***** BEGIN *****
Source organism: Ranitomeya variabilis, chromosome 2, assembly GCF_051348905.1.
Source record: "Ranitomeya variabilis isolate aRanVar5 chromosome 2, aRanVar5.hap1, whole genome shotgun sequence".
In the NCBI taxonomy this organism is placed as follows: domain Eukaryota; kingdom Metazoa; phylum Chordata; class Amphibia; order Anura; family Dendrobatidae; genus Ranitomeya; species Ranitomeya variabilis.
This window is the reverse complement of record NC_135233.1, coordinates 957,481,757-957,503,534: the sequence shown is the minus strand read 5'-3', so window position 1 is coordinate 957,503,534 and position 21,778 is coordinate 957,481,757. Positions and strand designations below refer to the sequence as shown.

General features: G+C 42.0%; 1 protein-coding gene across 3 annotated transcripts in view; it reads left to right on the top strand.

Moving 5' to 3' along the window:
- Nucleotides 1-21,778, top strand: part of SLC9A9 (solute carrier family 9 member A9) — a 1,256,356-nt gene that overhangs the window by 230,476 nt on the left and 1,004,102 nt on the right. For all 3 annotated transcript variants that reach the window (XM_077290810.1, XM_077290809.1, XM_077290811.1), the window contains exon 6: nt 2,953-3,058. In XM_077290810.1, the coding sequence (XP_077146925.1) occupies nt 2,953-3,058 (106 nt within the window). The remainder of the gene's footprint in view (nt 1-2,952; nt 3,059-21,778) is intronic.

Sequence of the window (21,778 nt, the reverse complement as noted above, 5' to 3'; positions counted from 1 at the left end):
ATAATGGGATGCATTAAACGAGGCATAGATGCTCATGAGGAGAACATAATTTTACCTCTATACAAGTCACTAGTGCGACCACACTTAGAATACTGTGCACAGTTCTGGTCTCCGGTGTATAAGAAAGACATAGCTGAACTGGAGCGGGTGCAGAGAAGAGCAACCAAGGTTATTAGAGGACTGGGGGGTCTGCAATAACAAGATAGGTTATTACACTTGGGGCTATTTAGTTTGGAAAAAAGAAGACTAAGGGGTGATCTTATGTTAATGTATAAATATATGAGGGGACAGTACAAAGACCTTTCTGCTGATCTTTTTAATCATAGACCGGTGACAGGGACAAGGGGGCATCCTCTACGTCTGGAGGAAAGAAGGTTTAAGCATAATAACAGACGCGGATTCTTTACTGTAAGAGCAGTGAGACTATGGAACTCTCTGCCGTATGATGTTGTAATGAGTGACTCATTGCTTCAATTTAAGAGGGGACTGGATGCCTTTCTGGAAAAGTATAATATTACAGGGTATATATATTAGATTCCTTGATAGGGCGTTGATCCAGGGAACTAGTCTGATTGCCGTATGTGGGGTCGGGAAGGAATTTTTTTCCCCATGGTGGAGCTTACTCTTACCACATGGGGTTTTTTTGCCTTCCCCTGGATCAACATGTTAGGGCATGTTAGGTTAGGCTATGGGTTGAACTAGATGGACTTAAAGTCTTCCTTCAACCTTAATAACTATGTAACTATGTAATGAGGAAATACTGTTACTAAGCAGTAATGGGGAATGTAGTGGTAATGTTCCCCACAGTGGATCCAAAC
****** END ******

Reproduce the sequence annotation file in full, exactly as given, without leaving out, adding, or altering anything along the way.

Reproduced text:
Source organism: Ranitomeya variabilis, chromosome 2, assembly GCF_051348905.1.
Source record: "Ranitomeya variabilis isolate aRanVar5 chromosome 2, aRanVar5.hap1, whole genome shotgun sequence".
In the NCBI taxonomy this organism is placed as follows: domain Eukaryota; kingdom Metazoa; phylum Chordata; class Amphibia; order Anura; family Dendrobatidae; genus Ranitomeya; species Ranitomeya variabilis.
This window is the reverse complement of record NC_135233.1, coordinates 957,481,757-957,503,534: the sequence shown is the minus strand read 5'-3', so window position 1 is coordinate 957,503,534 and position 21,778 is coordinate 957,481,757. Positions and strand designations below refer to the sequence as shown.

General features: G+C 42.0%; 1 protein-coding gene across 3 annotated transcripts in view; it reads left to right on the top strand.

Moving 5' to 3' along the window:
- Nucleotides 1-21,778, top strand: part of SLC9A9 (solute carrier family 9 member A9) — a 1,256,356-nt gene that overhangs the window by 230,476 nt on the left and 1,004,102 nt on the right. For all 3 annotated transcript variants that reach the window (XM_077290810.1, XM_077290809.1, XM_077290811.1), the window contains exon 6: nt 2,953-3,058. In XM_077290810.1, the coding sequence (XP_077146925.1) occupies nt 2,953-3,058 (106 nt within the window). The remainder of the gene's footprint in view (nt 1-2,952; nt 3,059-21,778) is intronic.

Sequence of the window (21,778 nt, the reverse complement as noted above, 5' to 3'; positions counted from 1 at the left end):
ATAATGGGATGCATTAAACGAGGCATAGATGCTCATGAGGAGAACATAATTTTACCTCTATACAAGTCACTAGTGCGACCACACTTAGAATACTGTGCACAGTTCTGGTCTCCGGTGTATAAGAAAGACATAGCTGAACTGGAGCGGGTGCAGAGAAGAGCAACCAAGGTTATTAGAGGACTGGGGGGTCTGCAATAACAAGATAGGTTATTACACTTGGGGCTATTTAGTTTGGAAAAAAGAAGACTAAGGGGTGATCTTATGTTAATGTATAAATATATGAGGGGACAGTACAAAGACCTTTCTGCTGATCTTTTTAATCATAGACCGGTGACAGGGACAAGGGGGCATCCTCTACGTCTGGAGGAAAGAAGGTTTAAGCATAATAACAGACGCGGATTCTTTACTGTAAGAGCAGTGAGACTATGGAACTCTCTGCCGTATGATGTTGTAATGAGTGACTCATTGCTTCAATTTAAGAGGGGACTGGATGCCTTTCTGGAAAAGTATAATATTACAGGGTATATATATTAGATTCCTTGATAGGGCGTTGATCCAGGGAACTAGTCTGATTGCCGTATGTGGGGTCGGGAAGGAATTTTTTTCCCCATGGTGGAGCTTACTCTTACCACATGGGGTTTTTTTGCCTTCCCCTGGATCAACATGTTAGGGCATGTTAGGTTAGGCTATGGGTTGAACTAGATGGACTTAAAGTCTTCCTTCAACCTTAATAACTATGTAACTATGTAATGAGGAAATACTGTTACTAAGCAGTAATGGGGAATGTAGTGGTAATGTTCCCCACAGTGGATCCAAAC